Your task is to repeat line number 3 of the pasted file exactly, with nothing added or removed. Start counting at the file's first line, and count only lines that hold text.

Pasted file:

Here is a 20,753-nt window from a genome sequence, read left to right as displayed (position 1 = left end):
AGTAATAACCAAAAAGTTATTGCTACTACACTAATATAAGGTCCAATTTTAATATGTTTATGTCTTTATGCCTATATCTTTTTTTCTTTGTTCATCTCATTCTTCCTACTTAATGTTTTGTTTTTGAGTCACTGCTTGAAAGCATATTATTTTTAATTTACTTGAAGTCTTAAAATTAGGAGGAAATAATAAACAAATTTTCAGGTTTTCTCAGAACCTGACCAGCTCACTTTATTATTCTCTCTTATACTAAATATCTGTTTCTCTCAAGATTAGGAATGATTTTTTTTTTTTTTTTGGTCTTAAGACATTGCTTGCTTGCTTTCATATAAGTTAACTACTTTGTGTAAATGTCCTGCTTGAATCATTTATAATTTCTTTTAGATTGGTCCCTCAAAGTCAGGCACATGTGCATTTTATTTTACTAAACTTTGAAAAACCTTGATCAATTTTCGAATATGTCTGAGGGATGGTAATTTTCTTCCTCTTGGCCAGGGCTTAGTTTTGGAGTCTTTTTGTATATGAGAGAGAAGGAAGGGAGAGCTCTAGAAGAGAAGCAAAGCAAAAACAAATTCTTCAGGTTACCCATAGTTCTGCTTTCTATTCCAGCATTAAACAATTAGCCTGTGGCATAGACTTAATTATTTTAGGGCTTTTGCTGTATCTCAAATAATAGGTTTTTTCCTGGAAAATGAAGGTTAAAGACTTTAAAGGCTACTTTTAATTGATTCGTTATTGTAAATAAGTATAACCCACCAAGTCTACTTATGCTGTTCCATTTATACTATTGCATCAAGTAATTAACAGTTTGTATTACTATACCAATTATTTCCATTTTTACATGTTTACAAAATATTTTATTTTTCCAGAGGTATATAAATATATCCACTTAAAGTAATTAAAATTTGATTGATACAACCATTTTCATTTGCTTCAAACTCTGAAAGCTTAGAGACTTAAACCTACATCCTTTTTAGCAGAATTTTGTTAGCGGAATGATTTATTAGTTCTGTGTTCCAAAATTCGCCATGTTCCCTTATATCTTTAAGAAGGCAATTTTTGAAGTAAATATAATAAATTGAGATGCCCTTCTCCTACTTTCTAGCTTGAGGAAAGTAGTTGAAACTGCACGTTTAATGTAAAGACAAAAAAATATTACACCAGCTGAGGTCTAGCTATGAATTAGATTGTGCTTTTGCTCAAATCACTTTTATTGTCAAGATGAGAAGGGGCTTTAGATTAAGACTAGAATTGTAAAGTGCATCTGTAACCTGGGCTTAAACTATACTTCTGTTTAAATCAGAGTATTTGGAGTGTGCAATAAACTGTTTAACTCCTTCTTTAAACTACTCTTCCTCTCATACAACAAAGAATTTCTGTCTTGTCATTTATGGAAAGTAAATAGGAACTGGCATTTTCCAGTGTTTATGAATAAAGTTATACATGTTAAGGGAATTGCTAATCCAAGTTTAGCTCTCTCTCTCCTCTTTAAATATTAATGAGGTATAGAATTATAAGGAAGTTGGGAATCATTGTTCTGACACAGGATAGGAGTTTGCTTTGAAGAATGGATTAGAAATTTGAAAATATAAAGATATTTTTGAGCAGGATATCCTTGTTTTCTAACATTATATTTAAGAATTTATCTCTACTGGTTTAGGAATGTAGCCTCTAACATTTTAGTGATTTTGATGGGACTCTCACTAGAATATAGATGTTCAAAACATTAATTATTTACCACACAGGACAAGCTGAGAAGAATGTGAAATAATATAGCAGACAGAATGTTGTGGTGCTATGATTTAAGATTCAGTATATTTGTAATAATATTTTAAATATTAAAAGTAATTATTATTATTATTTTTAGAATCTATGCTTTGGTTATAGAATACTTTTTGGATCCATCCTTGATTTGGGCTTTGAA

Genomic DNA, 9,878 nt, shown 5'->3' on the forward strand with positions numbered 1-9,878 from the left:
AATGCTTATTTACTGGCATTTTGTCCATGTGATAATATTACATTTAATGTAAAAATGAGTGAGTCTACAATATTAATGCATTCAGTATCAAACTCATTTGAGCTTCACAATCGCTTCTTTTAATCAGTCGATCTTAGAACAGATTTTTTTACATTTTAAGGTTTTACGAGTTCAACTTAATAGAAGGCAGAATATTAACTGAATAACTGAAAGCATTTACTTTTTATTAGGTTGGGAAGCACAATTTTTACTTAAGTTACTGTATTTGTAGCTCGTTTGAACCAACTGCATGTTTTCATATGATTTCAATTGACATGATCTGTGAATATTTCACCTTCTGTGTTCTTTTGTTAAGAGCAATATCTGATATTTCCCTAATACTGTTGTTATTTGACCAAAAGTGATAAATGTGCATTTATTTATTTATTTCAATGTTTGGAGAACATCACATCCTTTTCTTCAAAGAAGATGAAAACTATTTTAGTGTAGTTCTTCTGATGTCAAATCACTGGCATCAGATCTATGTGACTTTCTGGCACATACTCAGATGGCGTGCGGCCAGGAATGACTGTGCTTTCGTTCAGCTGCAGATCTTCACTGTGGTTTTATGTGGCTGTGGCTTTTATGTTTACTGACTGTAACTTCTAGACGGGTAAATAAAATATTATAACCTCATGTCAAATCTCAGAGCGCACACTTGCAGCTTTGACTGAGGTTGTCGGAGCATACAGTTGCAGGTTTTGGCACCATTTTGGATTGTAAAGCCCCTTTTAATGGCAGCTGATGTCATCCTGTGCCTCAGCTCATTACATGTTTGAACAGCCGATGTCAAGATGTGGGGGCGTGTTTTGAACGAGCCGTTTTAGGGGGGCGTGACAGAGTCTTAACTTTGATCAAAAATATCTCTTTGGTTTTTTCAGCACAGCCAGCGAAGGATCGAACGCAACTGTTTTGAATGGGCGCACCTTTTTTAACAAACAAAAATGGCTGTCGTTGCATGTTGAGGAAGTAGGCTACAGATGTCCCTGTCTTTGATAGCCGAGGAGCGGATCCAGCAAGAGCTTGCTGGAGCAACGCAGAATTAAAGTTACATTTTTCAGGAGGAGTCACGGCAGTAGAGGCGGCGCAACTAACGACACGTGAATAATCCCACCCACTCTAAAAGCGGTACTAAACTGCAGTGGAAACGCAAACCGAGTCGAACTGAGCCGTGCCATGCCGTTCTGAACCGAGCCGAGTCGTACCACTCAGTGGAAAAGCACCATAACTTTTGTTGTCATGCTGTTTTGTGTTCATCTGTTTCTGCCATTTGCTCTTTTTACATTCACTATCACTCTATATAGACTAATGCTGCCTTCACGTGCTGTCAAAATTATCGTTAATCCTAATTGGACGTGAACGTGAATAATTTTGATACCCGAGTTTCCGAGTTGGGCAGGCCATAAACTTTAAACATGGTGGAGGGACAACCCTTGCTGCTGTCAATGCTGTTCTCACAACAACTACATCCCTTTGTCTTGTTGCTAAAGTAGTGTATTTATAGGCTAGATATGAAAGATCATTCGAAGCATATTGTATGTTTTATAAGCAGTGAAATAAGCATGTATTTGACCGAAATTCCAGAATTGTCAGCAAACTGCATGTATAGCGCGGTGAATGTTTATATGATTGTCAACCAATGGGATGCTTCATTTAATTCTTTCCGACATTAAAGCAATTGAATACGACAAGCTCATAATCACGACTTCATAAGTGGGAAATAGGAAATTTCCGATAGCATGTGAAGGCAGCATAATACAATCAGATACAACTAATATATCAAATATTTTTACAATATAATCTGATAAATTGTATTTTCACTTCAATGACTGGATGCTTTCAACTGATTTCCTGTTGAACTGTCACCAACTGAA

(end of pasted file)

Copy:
Genomic DNA, 9,878 nt, shown 5'->3' on the forward strand with positions numbered 1-9,878 from the left: